The Filipino study highlighted the class origin of most Filipino immigrants as one factor that militates against their integration into the labour market, which explains the fact that many arrive in Canada without significant financial assets. But this is likewise true for most immigrants who have chosen to move to Canada for better work opportunities. New immigrants usually arrive with only their suitcases. Harsh economic conditions in their home country most often drove them out in search of a better life.

Unable to upgrade their educational or job skills and saddled with the responsibility of sending financial assistance to their families back home, Filipinos find it difficult to compete for higher paying jobs and simply settle for whatever jobs that come up to survive. This inability is not a function of class origin, however. There is bitter irony in the argument that one chooses to leave his class origin only to be burdened by it when he competes with others in the labour market for his skills.

Asking respondents in the study what prevented them from achieving their full potential in the labour market does not necessarily yield useful and relevant information about barriers to jobs or trades, which are mostly institutional or systemic and of which most of the respondents may not be aware of. Separation from their families, for instance, is a natural result of working as a live-in caregiver due to their status as temporary workers.

Sending money to their families and relatives is also a much-abused scheme that is probably rooted in the nature of the extended Filipino family kinship system. Many of the husbands of these women who work as live-in caregivers in Canada have chosen to stay at home on the pretext of taking care of the kids, but in fact are content to depend on their wives’ incomes which in practical terms are much more than what their families would earn if the husbands also worked. There are many instances of family breakdowns when the wives find out that their husbands are spending the hard-earned money they send home for drinking and entertaining with friends, gambling, or keeping affairs with other women. These are responses which you will never get from this study; to avoid the stigma of shame, most women would rather keep these facts to themselves.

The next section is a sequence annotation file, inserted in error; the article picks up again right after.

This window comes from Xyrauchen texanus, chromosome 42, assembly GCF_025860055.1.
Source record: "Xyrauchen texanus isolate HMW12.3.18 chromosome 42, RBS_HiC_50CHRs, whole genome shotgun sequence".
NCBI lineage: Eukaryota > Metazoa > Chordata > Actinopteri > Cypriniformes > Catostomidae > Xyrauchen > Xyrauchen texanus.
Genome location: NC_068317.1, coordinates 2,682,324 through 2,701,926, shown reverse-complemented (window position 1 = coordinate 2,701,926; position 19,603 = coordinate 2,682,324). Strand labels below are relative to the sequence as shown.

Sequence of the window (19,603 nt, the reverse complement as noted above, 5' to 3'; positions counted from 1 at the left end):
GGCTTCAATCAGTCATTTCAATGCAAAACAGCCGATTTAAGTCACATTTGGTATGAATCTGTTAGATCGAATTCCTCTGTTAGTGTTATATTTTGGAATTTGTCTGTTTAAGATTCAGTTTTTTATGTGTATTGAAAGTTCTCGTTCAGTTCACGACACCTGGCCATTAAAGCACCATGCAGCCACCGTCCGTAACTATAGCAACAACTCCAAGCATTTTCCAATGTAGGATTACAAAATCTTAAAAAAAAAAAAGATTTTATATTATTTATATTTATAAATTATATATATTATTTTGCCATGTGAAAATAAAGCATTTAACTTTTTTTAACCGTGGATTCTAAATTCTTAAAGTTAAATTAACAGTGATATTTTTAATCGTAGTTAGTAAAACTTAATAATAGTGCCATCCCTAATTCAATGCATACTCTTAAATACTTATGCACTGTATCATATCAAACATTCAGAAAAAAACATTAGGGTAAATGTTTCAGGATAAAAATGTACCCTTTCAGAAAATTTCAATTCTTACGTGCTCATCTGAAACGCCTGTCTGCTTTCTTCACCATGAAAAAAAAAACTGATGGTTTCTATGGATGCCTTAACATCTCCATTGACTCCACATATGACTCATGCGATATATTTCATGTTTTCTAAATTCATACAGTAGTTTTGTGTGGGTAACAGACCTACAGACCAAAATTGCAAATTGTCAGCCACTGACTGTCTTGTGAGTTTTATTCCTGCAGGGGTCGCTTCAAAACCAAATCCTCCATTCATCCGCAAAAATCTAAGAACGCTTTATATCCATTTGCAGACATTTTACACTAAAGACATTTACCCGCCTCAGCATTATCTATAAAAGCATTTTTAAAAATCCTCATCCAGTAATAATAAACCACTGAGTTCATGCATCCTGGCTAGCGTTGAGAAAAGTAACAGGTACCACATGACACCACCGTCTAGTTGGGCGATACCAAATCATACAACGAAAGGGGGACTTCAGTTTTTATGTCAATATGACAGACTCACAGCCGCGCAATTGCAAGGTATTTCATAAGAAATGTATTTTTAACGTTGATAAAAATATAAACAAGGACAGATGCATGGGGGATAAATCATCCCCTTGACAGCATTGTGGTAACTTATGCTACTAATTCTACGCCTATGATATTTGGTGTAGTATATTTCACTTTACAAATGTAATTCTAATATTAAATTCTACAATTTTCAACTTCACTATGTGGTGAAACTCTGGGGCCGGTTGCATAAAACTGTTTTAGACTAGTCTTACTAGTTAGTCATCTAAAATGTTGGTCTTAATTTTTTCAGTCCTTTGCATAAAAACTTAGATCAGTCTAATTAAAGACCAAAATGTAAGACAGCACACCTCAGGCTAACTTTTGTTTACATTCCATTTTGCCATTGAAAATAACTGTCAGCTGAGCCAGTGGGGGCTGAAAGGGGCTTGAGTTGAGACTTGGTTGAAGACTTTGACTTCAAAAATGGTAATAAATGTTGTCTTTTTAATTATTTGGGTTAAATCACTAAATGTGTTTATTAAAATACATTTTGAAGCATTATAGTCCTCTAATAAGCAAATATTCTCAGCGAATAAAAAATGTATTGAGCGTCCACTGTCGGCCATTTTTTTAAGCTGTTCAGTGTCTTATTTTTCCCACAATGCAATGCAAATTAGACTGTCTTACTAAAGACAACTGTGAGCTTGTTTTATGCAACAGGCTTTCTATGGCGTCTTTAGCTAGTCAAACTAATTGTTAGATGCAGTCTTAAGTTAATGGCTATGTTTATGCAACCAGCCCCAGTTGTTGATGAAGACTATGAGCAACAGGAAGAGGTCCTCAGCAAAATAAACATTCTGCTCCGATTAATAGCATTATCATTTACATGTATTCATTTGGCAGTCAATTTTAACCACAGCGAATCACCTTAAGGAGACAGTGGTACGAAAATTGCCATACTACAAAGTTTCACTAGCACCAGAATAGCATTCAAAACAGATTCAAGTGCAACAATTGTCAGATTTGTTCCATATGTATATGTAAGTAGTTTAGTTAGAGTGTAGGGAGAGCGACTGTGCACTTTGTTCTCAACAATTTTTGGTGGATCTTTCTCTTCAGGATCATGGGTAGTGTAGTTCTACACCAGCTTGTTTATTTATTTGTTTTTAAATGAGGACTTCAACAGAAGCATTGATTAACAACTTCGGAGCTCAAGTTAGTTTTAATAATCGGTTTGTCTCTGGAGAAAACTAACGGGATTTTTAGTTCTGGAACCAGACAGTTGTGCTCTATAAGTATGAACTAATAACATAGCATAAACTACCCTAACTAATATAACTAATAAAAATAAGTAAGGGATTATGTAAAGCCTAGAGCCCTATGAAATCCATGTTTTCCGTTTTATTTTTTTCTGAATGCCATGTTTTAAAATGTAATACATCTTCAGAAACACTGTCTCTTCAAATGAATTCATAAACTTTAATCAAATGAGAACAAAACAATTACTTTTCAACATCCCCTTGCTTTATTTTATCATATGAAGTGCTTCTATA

The study also failed to account that many live-in caregivers who came to work in Canada would not be successful in entering the domestic labour market in the Philippines had they opted to stay. If they went to pursue college education, it is highly likely that they did not take it from the best or most reputable schools in the Philippines, where employers usually put a high premium on where potential employees complete their education. With a high rate of unemployment and shortage of jobs, the prospect of gainful employment for these caregivers would be nil. When they become permanent residents and are able to sponsor their families here, they bring in family members whose level of skills and education is probably similarly very low, so these newcomers entering the labour market would yield very low expectations too.